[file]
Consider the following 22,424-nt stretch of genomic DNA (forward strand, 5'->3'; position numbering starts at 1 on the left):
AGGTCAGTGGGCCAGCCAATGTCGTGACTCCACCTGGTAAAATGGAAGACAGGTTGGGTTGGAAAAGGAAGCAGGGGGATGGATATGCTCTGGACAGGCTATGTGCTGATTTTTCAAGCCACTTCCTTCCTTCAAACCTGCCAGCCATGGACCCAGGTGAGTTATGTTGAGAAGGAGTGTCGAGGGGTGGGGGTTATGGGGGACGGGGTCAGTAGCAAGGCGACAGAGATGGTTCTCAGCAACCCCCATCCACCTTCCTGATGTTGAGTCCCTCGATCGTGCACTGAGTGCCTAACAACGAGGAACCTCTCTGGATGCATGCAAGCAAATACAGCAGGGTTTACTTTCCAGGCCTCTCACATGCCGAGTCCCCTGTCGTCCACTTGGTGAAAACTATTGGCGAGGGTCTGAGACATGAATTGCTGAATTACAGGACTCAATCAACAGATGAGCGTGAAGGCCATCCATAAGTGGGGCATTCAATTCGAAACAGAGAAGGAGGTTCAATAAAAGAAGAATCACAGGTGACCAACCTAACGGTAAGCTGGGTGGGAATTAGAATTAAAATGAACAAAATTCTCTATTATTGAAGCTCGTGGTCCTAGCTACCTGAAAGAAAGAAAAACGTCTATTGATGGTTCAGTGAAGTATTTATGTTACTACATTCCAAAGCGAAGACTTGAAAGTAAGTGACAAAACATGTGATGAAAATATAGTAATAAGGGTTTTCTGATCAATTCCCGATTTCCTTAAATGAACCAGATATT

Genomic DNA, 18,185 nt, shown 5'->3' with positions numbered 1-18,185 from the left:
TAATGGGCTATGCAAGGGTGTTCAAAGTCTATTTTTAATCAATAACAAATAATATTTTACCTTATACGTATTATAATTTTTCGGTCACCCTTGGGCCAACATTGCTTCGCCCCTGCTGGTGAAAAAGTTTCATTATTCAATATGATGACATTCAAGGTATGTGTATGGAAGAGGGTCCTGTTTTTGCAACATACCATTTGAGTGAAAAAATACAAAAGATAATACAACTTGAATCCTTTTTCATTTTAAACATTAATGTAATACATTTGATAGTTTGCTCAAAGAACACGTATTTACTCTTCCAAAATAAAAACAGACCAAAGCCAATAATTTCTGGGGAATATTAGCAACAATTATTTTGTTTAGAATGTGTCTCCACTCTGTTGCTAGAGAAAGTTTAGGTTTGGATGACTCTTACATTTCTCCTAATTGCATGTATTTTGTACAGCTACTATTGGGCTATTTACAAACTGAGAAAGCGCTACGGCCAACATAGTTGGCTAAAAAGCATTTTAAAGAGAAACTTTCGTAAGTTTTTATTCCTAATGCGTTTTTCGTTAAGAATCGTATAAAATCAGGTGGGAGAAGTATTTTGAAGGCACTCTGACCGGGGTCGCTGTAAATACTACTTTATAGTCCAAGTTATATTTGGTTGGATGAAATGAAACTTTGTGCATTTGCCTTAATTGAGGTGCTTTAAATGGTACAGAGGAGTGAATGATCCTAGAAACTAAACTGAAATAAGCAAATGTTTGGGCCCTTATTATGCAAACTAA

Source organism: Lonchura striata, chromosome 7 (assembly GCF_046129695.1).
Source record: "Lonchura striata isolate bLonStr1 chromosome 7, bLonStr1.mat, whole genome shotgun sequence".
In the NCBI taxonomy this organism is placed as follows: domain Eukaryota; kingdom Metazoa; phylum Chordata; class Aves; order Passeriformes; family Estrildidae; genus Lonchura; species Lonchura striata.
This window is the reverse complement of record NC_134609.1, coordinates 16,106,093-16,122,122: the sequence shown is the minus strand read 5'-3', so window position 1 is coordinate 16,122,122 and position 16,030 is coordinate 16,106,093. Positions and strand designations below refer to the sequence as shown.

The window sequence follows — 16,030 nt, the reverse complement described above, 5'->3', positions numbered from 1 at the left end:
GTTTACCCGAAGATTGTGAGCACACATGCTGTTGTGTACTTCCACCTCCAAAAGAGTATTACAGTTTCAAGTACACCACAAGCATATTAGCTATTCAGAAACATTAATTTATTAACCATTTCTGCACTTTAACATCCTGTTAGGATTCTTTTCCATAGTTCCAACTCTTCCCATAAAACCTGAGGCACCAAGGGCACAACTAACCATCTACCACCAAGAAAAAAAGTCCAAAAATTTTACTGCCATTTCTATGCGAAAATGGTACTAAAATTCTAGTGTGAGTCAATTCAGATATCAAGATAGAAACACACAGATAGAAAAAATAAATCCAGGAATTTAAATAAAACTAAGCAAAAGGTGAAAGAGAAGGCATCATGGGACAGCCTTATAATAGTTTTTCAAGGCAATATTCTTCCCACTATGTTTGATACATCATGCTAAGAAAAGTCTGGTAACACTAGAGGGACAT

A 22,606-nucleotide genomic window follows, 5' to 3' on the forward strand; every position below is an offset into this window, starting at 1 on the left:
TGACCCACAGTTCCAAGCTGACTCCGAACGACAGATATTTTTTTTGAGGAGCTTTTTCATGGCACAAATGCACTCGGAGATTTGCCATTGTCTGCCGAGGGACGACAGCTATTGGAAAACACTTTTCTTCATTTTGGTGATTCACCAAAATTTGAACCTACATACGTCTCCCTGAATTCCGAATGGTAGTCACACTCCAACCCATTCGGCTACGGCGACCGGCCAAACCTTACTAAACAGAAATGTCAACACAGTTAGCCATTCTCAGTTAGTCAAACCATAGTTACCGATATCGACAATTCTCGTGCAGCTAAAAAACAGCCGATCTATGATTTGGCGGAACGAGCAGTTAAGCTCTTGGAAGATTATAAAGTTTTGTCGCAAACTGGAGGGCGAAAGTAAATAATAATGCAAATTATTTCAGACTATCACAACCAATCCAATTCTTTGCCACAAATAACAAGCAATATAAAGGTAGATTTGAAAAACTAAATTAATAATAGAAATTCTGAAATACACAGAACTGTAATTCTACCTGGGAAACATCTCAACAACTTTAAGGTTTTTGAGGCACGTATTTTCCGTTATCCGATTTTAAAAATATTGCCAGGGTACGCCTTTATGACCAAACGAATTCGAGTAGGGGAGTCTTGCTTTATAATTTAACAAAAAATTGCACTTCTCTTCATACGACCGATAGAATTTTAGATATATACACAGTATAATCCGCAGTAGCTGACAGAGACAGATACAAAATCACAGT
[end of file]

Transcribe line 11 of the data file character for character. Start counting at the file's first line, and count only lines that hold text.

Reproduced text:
A 22,606-nucleotide genomic window follows, 5' to 3' on the forward strand; every position below is an offset into this window, starting at 1 on the left: